Kawa - Compiling Dynamic Languages to the Java VM

Per Bothner

Cygnus Solutions1325 Chesapeake Terrace Sunnyvale CA 94089, USA

Many are interested in Java for its portable bytecodes and extensive libraries, but prefer a different language, especially for scripting. People have implemented other languages using an interpreter (which is slow), or by translating into Java source (with poor responsiveness for eval). Kawa uses an interpreter only for “simple” expressions; all non-trivial expressions (such as function definitions) are compiled into Java bytecodes, which are emitted into an in-memory byte array. This can be saved for later, or quickly loaded using the Java ClassLoader.

Kawa is intended to be a framework that supports multiple source languages. Currently, it only supports Scheme, which is a lexically-scoped language in the Lisp family. The Kawa dialect of Scheme implements almost all of the current Scheme standard (R5RS), with a number of extensions, and is written in a efficient object-oriented style. It includes the full “numeric tower”, with complex numbers, exact infinite-precision rational arithmetic, and units. A number of extensions provide access to Java primitives, and some Java methods provide convenient access to Scheme. Since all Java objects are Scheme values and vice versa, this makes for a very powerful hybrid Java/Scheme environment.

An implementation of ECMAScript (the standardized “core” of JavaScript) is under construction. Other languages, including Emacs Lisp, are also being considered.

Kawa home page.


While Java is a decent programming language, the reason for the “Java explosion” is largely due to the Java Virtual Machine (JVM), which allows programs to be distributed easily and efficiently in the form of portable bytecodes, which can run on a wide variety of architectures and in web browsers. These advantages are largely independent of the Java language, which is why there have been a number of efforts to run other languages on the JVM, even though the JVM is very clearly designed and optimized for Java. Many are especially interested in more high-level, dynamic “scripting” languages to use in a project in conjunction with Java. A language implemented on top of Java gives programmers many of the extra-linguistic benefits of Java, including libraries, portable bytecodes, web applets, and the existing efforts to improve Java implementations and tools.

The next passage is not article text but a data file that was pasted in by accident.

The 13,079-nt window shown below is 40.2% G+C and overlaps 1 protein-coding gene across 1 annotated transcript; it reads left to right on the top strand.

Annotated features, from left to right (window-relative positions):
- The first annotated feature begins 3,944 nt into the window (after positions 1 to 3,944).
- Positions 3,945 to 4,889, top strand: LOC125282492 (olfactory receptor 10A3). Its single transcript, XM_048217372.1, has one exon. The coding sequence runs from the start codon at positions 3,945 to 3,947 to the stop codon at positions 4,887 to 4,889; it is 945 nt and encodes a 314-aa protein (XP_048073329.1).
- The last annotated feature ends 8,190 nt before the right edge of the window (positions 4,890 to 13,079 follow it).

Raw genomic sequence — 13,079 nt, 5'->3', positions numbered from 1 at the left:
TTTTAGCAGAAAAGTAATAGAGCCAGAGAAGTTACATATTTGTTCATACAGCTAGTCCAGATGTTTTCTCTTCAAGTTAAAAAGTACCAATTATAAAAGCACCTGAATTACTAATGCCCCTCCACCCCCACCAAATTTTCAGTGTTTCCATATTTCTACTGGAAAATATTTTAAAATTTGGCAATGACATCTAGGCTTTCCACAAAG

The Kawa toolkit supports compiling and running various languages on the Java Virtual Machine. Currently, Scheme is fully supported (except for a few difficult features discussed later). An implementation of ECMAScript is coming along, but at the time of writing it is not usable.

Scheme R5RS is a simple yet powerful language. It is a non-pure functional language (i.e. it has first-class functions, lexical scoping, non-lazy evaluation, and side effects). It has dynamic typing, and usually has an interactive read-evaluate-print interface. The dynamic nature of Scheme (run-time typing, immediate expression evaluation) may be a better match for the dynamic Java environment (interpreted bytecodes, dynamic loading) than Java is!

ECMAScript is the name of the dialect of JavaScript defined by ECMA standard 262 ECMAScript, which standardizes JavaScript's core language only, with no input/output or browser/document interface. It defines a very dynamic object-based language based on prototype inheritance, rather than classes. A number of new or proposed Web standards are based on ECMAScript.

Information and source code will be available from here. (Note that Kawa is also the name of an unrelated commercial Java development environment.)